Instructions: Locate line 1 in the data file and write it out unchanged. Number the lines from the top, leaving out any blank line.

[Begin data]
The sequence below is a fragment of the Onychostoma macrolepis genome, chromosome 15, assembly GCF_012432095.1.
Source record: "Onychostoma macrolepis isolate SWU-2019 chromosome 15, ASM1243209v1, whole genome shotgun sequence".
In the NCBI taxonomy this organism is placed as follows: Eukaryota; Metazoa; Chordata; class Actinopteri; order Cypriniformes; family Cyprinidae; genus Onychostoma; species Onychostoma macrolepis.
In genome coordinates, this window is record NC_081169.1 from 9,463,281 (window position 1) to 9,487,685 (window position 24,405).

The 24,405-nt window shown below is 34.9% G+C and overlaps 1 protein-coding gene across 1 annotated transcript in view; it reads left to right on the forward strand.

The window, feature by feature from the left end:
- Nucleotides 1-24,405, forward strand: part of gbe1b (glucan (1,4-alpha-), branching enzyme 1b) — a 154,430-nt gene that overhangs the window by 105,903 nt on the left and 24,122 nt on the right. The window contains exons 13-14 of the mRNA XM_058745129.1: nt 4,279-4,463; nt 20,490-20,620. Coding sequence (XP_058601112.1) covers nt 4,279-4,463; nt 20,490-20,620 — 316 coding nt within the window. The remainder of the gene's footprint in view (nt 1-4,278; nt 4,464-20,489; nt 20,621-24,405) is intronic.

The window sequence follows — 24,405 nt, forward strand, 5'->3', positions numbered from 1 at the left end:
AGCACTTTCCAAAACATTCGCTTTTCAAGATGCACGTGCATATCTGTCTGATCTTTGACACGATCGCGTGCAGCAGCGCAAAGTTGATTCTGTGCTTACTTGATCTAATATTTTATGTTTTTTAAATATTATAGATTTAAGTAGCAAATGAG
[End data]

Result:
The sequence below is a fragment of the Onychostoma macrolepis genome, chromosome 15, assembly GCF_012432095.1.